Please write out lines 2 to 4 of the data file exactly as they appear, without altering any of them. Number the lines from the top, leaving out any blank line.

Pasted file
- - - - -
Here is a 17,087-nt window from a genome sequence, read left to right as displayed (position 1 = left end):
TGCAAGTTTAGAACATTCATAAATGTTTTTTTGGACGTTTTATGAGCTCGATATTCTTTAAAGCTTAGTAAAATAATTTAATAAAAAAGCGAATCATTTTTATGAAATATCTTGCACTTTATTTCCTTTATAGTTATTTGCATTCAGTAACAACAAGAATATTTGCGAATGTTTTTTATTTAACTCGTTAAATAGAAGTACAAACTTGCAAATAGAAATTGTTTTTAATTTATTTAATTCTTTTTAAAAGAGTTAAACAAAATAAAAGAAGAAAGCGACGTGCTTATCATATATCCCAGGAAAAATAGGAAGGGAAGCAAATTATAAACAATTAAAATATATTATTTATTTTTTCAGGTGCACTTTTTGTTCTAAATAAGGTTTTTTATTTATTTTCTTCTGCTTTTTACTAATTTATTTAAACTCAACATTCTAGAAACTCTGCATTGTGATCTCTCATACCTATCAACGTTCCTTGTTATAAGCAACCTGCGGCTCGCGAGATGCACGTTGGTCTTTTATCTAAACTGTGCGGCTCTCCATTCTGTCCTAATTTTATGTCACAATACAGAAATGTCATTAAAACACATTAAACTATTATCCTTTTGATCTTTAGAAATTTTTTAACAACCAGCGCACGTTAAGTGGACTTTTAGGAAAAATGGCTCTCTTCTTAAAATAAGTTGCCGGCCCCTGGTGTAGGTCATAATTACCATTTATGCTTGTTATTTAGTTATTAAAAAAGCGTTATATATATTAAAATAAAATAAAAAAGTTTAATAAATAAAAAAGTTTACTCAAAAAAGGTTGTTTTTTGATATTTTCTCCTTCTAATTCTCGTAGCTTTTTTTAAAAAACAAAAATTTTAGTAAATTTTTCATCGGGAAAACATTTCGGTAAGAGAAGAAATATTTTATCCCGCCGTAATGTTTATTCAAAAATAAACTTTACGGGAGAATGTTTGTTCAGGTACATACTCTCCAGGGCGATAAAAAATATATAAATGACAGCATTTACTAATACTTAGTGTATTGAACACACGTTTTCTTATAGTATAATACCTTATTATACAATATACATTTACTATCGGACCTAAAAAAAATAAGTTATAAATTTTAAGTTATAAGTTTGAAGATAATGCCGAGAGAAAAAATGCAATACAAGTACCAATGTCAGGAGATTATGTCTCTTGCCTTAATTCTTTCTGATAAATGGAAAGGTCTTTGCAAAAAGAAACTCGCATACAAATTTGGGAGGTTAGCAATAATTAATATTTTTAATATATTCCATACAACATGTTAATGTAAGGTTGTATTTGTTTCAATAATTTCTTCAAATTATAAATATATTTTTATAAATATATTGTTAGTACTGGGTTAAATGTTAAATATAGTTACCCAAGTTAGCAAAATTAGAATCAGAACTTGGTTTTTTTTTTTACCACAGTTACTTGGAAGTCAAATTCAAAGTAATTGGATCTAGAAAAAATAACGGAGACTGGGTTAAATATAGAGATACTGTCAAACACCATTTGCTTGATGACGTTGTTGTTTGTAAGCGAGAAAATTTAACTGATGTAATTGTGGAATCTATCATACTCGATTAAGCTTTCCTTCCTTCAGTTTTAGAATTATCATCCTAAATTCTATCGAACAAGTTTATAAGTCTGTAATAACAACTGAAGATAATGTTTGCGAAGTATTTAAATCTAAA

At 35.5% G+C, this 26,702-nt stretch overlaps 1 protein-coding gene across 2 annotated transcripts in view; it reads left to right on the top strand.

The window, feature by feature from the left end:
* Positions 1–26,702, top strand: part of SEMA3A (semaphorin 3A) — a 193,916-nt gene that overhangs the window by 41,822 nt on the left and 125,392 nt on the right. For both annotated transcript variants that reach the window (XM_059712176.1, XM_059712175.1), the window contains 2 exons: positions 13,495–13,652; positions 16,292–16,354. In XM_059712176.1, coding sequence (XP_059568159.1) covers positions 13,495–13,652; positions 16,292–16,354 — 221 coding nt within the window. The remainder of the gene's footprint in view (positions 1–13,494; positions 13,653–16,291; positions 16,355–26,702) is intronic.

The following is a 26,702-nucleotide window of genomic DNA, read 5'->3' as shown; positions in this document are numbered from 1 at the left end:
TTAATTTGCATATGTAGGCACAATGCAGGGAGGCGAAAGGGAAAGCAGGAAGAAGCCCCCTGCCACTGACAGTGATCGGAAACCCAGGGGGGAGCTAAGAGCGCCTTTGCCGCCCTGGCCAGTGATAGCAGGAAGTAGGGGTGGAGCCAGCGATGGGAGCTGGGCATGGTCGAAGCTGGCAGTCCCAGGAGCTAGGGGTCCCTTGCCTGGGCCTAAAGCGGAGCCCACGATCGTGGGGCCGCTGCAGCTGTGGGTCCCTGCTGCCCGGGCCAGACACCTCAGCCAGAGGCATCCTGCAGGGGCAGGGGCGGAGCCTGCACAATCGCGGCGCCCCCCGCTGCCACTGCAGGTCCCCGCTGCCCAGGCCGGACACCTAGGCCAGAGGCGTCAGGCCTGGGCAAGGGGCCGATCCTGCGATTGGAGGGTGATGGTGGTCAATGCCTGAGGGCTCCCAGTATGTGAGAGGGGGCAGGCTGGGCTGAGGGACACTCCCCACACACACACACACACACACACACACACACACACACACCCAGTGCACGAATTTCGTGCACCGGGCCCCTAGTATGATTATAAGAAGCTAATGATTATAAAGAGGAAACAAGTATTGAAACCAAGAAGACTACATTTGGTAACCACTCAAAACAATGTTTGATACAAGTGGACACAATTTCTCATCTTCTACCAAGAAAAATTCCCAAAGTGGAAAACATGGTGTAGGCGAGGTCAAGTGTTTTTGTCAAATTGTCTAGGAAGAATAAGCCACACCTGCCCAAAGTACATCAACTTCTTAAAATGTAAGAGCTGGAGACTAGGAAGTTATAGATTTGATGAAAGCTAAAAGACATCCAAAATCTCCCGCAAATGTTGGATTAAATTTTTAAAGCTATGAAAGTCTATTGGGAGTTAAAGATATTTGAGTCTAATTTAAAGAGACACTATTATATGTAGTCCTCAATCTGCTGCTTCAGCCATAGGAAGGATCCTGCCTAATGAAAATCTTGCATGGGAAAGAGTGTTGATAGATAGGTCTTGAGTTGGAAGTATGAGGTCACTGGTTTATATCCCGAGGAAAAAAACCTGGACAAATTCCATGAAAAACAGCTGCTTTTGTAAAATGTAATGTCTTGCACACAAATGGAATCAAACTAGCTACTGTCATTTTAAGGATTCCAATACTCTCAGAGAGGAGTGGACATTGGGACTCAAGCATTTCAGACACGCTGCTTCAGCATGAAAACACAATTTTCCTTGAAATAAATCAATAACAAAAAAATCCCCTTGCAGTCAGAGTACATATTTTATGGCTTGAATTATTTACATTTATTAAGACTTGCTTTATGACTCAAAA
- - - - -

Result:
TGCAAGTTTAGAACATTCATAAATGTTTTTTTGGACGTTTTATGAGCTCGATATTCTTTAAAGCTTAGTAAAATAATTTAATAAAAAAGCGAATCATTTTTATGAAATATCTTGCACTTTATTTCCTTTATAGTTATTTGCATTCAGTAACAACAAGAATATTTGCGAATGTTTTTTATTTAACTCGTTAAATAGAAGTACAAACTTGCAAATAGAAATTGTTTTTAATTTATTTAATTCTTTTTAAAAGAGTTAAACAAAATAAAAGAAGAAAGCGACGTGCTTATCATATATCCCAGGAAAAATAGGAAGGGAAGCAAATTATAAACAATTAAAATATATTATTTATTTTTTCAGGTGCACTTTTTGTTCTAAATAAGGTTTTTTATTTATTTTCTTCTGCTTTTTACTAATTTATTTAAACTCAACATTCTAGAAACTCTGCATTGTGATCTCTCATACCTATCAACGTTCCTTGTTATAAGCAACCTGCGGCTCGCGAGATGCACGTTGGTCTTTTATCTAAACTGTGCGGCTCTCCATTCTGTCCTAATTTTATGTCACAATACAGAAATGTCATTAAAACACATTAAACTATTATCCTTTTGATCTTTAGAAATTTTTTAACAACCAGCGCACGTTAAGTGGACTTTTAGGAAAAATGGCTCTCTTCTTAAAATAAGTTGCCGGCCCCTGGTGTAGGTCATAATTACCATTTATGCTTGTTATTTAGTTATTAAAAAAGCGTTATATATATTAAAATAAAATAAAAAAGTTTAATAAATAAAAAAGTTTACTCAAAAAAGGTTGTTTTTTGATATTTTCTCCTTCTAATTCTCGTAGCTTTTTTTAAAAAACAAAAATTTTAGTAAATTTTTCATCGGGAAAACATTTCGGTAAGAGAAGAAATATTTTATCCCGCCGTAATGTTTATTCAAAAATAAACTTTACGGGAGAATGTTTGTTCAGGTACATACTCTCCAGGGCGATAAAAAATATATAAATGACAGCATTTACTAATACTTAGTGTATTGAACACACGTTTTCTTATAGTATAATACCTTATTATACAATATACATTTACTATCGGACCTAAAAAAAATAAGTTATAAATTTTAAGTTATAAGTTTGAAGATAATGCCGAGAGAAAAAATGCAATACAAGTACCAATGTCAGGAGATTATGTCTCTTGCCTTAATTCTTTCTGATAAATGGAAAGGTCTTTGCAAAAAGAAACTCGCATACAAATTTGGGAGGTTAGCAATAATTAATATTTTTAATATATTCCATACAACATGTTAATGTAAGGTTGTATTTGTTTCAATAATTTCTTCAAATTATAAATATATTTTTATAAATATATTGTTAGTACTGGGTTAAATGTTAAATATAGTTACCCAAGTTAGCAAAATTAGAATCAGAACTTGGTTTTTTTTTTTACCACAGTTACTTGGAAGTCAAATTCAAAGTAATTGGATCTAGAAAAAATAACGGAGACTGGGTTAAATATAGAGATACTGTCAAACACCATTTGCTTGATGACGTTGTTGTTTGTAAGCGAGAAAATTTAACTGATGTAATTGTGGAATCTATCATACTCGATTAAGCTTTCCTTCCTTCAGTTTTAGAATTATCATCCTAAATTCTATCGAACAAGTTTATAAGTCTGTAATAACAACTGAAGATAATGTTTGCGAAGTATTTAAATCTAAA

At 35.5% G+C, this 26,702-nt stretch overlaps 1 protein-coding gene across 2 annotated transcripts in view; it reads left to right on the top strand.

The window, feature by feature from the left end: